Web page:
NTSB Identification: LAX02FA110A
Accident occurred Friday, March 15, 2002 in MARANA, AZ
Probable Cause Approval Date: 10/03/2006
Aircraft: Pilatus UV-20A, registration: 23253
Injuries: 1 Fatal,5 Uninjured.

NTSB investigators either traveled in support of this investigation or conducted a significant amount of investigative work without any travel, and used data obtained from various sources to prepare this aircraft accident report.

A US Army Pilatus UV-20A collided in midair with a Cessna 182C during parachute jumping operations. The collision occurred about 4,800 feet mean sea level (msl) (2,800 feet above ground level (agl)) on the northeast side of runway 12 abeam the approach end. Both aircraft had made multiple flights taking jumpers aloft prior to the accident. The Pilatus departed runway 12 about 5 minutes prior to the Cessna's departure on the same runway. The drop zone was on the airport west of the intersections of runways 12 and 03. The Pilatus departed to the south and began a climb to the jump altitude of 5,500 feet msl, which was 3,500 feet agl. The pilot began the jump run on the southwest side of the runway paralleling it on a heading of about 300 degrees and when he was 1 to 2 minutes from the drop zone broadcast the intent to drop jumpers. The first jumper stated that it normally took him between 1 minute and 1 minute 15 seconds to reach the ground. As he neared the ground he observed everyone running toward the crash site. The Cessna pilot had four jumpers on board and said that his usual practice is to plan his climb so that the jump altitude (5,000 to 5,500 feet msl) is reached about the same time that the aircraft arrives over the jump zone. He departed runway 12 and made a wide sweeping right turn around the airport to set up for the jump. As the Pilatus neared the jump zone the Cessna was greater than 1,000 feet lower and west of the Pilatus climbing on a northerly heading. The Cessna pilot planned to make a right turn to parallel the left side of runway 12, and then turn right toward the drop zone. The jumpers in the Cessna looked out of the right side, and watched the Golden Knights exit their airplane. The jumpers said that their altimeters read 2,500 feet agl. The Cessna pilot turned to a heading of 120 degrees along the left side of the approach end of runway 12. He heard the Pilatus pilot say on Common Traffic Advisory Frequency that the Pilatus was downwind for runway 12. Based on witness observations, at this point the Pilatus was in a descending turn heading generally opposite to the downwind heading on the northeast side of the runway. Everyone in the Cessna heard a loud bang, the Cessna pilot felt something hit him in the head, and the airplane pitched down and lost several hundred feet of altitude. He noticed a blur of yellow and white out of his left window. The lead jumper decided that they should exit, and they all jumped. The Cessna pilot decided that the airplane was controllable, and landed safely. Both civilian and military witnesses on the ground heard the Pilatus pilot call downwind for runway 12. About 10 seconds later they heard intense transmissions over the loud speaker, and looked up and observed the Pilatus in a nearly vertical, nose down slow spiral. There was an open gash in the top of the Cessna's cabin on the left side near the wing root. The green lens and its gold attachment fitting from the Pilatus were on the floor behind the pilot's seat.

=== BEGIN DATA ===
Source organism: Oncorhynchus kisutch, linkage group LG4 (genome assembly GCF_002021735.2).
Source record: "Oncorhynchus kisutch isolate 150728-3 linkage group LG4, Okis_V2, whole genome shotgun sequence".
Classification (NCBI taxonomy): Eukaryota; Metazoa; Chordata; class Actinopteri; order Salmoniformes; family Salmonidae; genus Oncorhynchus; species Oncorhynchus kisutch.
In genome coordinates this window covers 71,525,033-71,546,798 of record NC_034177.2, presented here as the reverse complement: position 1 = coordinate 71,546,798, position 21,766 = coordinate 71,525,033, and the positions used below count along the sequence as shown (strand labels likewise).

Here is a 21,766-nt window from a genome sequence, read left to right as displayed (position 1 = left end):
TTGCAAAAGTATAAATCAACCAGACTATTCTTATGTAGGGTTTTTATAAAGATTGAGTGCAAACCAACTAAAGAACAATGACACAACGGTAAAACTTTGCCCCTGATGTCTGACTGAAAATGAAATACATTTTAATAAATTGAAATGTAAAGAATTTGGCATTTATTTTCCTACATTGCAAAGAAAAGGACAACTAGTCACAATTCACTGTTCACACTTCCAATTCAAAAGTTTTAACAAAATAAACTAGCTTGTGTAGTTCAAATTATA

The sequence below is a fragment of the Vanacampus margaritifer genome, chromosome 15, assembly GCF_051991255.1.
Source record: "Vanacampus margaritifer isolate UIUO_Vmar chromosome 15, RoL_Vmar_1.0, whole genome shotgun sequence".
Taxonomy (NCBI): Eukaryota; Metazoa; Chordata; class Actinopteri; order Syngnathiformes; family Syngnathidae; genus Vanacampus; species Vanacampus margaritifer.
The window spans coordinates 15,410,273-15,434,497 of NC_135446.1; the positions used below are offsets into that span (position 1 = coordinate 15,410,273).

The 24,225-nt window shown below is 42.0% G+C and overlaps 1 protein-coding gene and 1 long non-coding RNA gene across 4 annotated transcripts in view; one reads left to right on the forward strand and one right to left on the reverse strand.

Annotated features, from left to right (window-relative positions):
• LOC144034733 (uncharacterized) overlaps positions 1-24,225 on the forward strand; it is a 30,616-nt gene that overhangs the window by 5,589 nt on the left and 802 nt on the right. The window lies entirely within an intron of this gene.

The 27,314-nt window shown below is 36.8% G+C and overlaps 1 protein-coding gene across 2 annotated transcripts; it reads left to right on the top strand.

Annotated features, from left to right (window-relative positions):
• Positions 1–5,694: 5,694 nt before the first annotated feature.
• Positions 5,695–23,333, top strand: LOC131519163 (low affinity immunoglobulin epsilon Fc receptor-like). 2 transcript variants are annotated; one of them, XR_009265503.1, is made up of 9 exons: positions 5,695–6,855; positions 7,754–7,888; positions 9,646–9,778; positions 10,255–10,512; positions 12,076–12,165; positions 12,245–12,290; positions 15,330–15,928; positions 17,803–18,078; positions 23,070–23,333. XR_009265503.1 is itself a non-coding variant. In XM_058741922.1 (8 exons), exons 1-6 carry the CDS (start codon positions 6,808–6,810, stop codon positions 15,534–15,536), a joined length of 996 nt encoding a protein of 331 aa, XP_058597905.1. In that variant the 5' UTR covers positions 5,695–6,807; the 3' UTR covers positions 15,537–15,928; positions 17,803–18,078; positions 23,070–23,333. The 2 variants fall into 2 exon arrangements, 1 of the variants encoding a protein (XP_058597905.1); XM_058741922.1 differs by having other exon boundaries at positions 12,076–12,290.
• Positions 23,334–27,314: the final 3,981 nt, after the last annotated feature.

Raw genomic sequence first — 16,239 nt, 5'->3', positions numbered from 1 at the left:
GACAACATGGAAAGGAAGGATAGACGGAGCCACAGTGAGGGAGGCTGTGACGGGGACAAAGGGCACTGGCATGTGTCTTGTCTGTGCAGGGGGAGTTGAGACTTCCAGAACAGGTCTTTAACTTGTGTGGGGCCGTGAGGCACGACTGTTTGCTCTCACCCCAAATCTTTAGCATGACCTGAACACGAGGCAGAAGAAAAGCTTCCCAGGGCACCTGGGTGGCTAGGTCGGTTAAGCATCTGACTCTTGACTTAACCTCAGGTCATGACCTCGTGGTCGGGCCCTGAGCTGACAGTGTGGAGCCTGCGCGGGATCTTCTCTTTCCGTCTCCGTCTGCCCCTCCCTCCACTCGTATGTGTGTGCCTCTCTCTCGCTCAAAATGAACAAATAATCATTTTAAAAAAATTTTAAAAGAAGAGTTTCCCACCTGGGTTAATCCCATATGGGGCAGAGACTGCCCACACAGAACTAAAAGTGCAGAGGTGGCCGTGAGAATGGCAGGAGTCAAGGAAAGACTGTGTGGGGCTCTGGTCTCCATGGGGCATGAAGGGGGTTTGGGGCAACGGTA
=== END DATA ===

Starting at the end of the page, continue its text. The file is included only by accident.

The National Transportation Safety Board determines the probable cause(s) of this accident to be:

the failure of both pilots to maintain an adequate visual lookout. The failure of the Pilatus pilot to report his proper position was a factor.

Full narrative available

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